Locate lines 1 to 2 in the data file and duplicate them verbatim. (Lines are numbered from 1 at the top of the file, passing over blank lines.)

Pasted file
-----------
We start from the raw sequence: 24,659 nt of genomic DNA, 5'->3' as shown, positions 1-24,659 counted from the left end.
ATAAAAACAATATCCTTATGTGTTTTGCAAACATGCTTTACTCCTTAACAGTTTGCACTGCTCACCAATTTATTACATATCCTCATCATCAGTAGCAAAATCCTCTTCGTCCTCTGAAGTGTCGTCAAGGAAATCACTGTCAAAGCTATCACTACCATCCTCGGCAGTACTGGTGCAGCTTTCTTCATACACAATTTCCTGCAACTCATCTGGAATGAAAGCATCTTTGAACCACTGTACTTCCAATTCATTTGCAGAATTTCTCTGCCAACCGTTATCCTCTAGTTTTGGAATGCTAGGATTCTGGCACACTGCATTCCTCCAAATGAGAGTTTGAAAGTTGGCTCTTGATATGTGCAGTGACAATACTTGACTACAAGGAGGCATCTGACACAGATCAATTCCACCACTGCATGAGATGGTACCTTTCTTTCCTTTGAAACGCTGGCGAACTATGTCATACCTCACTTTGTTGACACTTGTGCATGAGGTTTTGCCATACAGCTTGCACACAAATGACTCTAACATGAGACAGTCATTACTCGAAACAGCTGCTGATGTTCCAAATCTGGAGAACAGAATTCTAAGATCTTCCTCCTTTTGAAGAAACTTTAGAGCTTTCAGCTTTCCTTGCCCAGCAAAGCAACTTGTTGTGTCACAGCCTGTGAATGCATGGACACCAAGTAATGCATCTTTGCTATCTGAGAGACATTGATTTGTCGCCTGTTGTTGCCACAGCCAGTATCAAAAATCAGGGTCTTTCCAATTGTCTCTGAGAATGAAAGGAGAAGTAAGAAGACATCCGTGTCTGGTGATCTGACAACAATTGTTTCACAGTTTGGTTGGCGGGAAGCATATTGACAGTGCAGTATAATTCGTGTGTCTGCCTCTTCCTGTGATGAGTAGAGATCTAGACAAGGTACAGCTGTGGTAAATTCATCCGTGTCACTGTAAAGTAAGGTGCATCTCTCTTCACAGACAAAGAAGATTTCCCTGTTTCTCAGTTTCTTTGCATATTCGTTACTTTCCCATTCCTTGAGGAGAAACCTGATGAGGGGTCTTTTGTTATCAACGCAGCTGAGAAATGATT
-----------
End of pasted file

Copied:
We start from the raw sequence: 24,659 nt of genomic DNA, 5'->3' as shown, positions 1-24,659 counted from the left end.
ATAAAAACAATATCCTTATGTGTTTTGCAAACATGCTTTACTCCTTAACAGTTTGCACTGCTCACCAATTTATTACATATCCTCATCATCAGTAGCAAAATCCTCTTCGTCCTCTGAAGTGTCGTCAAGGAAATCACTGTCAAAGCTATCACTACCATCCTCGGCAGTACTGGTGCAGCTTTCTTCATACACAATTTCCTGCAACTCATCTGGAATGAAAGCATCTTTGAACCACTGTACTTCCAATTCATTTGCAGAATTTCTCTGCCAACCGTTATCCTCTAGTTTTGGAATGCTAGGATTCTGGCACACTGCATTCCTCCAAATGAGAGTTTGAAAGTTGGCTCTTGATATGTGCAGTGACAATACTTGACTACAAGGAGGCATCTGACACAGATCAATTCCACCACTGCATGAGATGGTACCTTTCTTTCCTTTGAAACGCTGGCGAACTATGTCATACCTCACTTTGTTGACACTTGTGCATGAGGTTTTGCCATACAGCTTGCACACAAATGACTCTAACATGAGACAGTCATTACTCGAAACAGCTGCTGATGTTCCAAATCTGGAGAACAGAATTCTAAGATCTTCCTCCTTTTGAAGAAACTTTAGAGCTTTCAGCTTTCCTTGCCCAGCAAAGCAACTTGTTGTGTCACAGCCTGTGAATGCATGGACACCAAGTAATGCATCTTTGCTATCTGAGAGACATTGATTTGTCGCCTGTTGTTGCCACAGCCAGTATCAAAAATCAGGGTCTTTCCAATTGTCTCTGAGAATGAAAGGAGAAGTAAGAAGACATCCGTGTCTGGTGATCTGACAACAATTGTTTCACAGTTTGGTTGGCGGGAAGCATATTGACAGTGCAGTATAATTCGTGTGTCTGCCTCTTCCTGTGATGAGTAGAGATCTAGACAAGGTACAGCTGTGGTAAATTCATCCGTGTCACTGTAAAGTAAGGTGCATCTCTCTTCACAGACAAAGAAGATTTCCCTGTTTCTCAGTTTCTTTGCATATTCGTTACTTTCCCATTCCTTGAGGAGAAACCTGATGAGGGGTCTTTTGTTATCAACGCAGCTGAGAAATGATT